If you work in the hospitality industry, chances are there are one or two things you specialize in. For example, if the bulk of your work history comes from day spas, you probably won't be applying for jobs as a hotel cleaning person or a line cook.
For that reason, writing a hospitality resume is going to be specific to your skills and history—not all hospitality-based resumes can be interchangeable. If you want a job in the hospitality industry, here are some good ways to tailor your resume to the job.
The hospitality industry is vast, and jobs vary greatly within it. It covers hotels, tourist attractions, spas, salons, and to some extent, travel agencies, extended living centers, and rehab centers. The one connecting factor in all hospitality jobs is that it's your role to make sure people are comfortable.
So, think about what you do, and tailor your resume for the job you want. Are you a nail technician, or are you in a more hands-off role like hotel management? Do you have the mathematical acumen for supply procurement and accounting, or would you rather spend time with guests, as in a tour guide role? Think back on your experience and how you'd like to apply it to your new potential job.
The best way to know if your resume is right for the job you want is to compare it with other similar jobs in the hospitality sector . If you want to work as a hotel clerk, comparing your resume to a housekeeping resume won’t offer the best insight. Look for the most relevant job titles, and make sure your resume isn’t completely missing the mark or forgetting any vital information.
If your state or locality requires food handling and safety certificates, health department certifications for nail technicians, or you've graduated from beauty school, these are things you need to make sure get seen. Put them in a prominent position and highlight them with stylized fonts like bolding or italics so that hiring managers know you have these credentials. Some of these credentials are legally required by locality, while others are simply preferred by the establishment that their employees have them.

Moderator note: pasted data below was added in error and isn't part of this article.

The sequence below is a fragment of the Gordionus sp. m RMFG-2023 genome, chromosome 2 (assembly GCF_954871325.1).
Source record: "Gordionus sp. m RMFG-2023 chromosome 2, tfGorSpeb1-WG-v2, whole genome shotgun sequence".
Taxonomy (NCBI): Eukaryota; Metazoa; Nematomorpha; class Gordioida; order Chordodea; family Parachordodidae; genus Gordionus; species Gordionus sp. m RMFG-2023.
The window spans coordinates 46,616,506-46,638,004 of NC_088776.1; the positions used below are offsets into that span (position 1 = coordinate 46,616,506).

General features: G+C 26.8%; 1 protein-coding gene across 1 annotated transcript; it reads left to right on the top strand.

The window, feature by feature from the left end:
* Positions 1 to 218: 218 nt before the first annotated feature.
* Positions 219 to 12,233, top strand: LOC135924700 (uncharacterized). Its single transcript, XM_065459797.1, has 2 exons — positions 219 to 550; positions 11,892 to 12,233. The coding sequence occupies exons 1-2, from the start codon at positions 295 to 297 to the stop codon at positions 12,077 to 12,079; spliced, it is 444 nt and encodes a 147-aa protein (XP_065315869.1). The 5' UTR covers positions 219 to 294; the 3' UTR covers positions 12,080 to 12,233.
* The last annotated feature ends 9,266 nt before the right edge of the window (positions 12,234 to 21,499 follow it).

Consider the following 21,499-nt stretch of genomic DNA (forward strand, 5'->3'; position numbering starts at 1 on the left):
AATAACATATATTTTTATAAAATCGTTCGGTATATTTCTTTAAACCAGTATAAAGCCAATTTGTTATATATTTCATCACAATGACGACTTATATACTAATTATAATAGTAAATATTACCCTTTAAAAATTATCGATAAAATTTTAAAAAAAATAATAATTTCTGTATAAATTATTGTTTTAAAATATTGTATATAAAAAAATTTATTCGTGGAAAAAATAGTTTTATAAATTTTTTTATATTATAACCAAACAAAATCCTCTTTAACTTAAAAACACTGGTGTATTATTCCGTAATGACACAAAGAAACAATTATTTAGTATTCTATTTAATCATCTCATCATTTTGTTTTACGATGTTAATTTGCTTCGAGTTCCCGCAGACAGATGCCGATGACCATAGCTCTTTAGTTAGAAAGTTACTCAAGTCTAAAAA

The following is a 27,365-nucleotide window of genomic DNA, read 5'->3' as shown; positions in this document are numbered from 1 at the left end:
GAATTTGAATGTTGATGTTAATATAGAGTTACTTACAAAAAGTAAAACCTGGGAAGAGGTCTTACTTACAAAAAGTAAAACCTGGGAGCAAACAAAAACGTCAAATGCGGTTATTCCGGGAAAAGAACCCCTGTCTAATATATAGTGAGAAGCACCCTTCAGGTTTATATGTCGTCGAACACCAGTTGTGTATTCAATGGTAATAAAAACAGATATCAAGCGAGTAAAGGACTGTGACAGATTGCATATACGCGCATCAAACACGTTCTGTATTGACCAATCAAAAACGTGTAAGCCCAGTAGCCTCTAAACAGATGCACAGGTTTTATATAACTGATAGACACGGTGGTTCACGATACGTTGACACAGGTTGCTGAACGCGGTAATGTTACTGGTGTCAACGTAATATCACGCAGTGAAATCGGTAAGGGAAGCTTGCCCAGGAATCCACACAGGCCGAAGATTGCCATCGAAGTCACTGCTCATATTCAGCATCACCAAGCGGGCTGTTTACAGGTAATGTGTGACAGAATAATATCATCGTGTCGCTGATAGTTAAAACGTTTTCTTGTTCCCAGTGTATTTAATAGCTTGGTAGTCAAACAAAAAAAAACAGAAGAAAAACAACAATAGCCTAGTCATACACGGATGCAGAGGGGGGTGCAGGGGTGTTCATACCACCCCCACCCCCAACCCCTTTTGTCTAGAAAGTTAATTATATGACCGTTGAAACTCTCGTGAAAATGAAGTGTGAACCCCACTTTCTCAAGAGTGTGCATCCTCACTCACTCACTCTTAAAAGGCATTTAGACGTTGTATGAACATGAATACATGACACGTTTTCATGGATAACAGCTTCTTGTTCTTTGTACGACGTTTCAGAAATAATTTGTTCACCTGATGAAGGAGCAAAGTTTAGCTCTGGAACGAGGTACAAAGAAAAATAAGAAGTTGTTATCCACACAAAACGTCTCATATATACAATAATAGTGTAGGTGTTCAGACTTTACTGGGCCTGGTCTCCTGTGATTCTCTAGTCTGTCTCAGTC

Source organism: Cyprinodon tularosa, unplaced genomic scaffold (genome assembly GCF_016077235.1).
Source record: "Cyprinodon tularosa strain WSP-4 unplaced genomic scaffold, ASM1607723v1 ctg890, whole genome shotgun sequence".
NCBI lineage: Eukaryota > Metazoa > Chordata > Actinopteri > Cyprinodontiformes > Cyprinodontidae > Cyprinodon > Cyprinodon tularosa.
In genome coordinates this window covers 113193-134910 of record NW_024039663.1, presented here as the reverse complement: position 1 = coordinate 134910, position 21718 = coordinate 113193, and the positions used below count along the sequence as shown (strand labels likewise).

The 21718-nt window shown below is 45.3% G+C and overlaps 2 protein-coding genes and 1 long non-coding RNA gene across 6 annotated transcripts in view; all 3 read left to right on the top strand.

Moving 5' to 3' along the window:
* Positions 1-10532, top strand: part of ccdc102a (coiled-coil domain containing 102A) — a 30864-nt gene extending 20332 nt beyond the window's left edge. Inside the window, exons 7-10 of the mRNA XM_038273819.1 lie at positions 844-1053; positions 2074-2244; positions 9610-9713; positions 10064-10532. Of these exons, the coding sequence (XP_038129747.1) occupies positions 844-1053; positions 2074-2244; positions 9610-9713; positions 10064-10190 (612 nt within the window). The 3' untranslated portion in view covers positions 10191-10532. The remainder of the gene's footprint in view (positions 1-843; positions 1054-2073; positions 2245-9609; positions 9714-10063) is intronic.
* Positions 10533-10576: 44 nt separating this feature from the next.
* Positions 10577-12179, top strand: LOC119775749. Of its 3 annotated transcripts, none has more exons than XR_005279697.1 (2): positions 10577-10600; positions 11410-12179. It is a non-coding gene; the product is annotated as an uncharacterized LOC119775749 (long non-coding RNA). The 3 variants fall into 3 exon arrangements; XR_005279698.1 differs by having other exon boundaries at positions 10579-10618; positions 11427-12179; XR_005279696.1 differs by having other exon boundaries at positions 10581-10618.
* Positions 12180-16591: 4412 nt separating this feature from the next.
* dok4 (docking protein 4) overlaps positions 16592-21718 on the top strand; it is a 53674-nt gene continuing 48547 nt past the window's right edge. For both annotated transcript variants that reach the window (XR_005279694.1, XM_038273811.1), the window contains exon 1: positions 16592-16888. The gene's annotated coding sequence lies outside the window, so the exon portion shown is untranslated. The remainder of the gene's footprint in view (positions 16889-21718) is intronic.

If you've never worked in a hotel before but would like to be a front desk clerk, be sure to mention the volunteer work you've done. Maybe you haven't helped check people in before, but your weekends spent at the retirement home are absolutely relevant. Want to work at a convalescent home? Mention the times you spent reading to the blind, or took your puppy to visit the patients at the local senior center.
Volunteering shows compassion, concern for the comfort of others, and altruism, which all help you connect on a personal level to customers. This is gold for hiring managers, because in the end, hospitality is all about liking people and helping them like you and your place of business.
Hospitality jobs tend to be a little more fluid than other career options like software engineers and legal professionals. Generally, if you have a friendly personality and are capable of learning quickly, there are a number of jobs in the hospitality industry that you can learn and do well in. There’s a lot of overlap in skill sets, and the major underlying factor is a winning personality and a genuine love of people.
However, other jobs in the hospitality industry require certifications, years of experience, and a strong background before you get hired. Know what you want, find out what they're looking for, and put that on your resume. Use LiveCareer's Resume Builder to help you write your hospitality-based resume.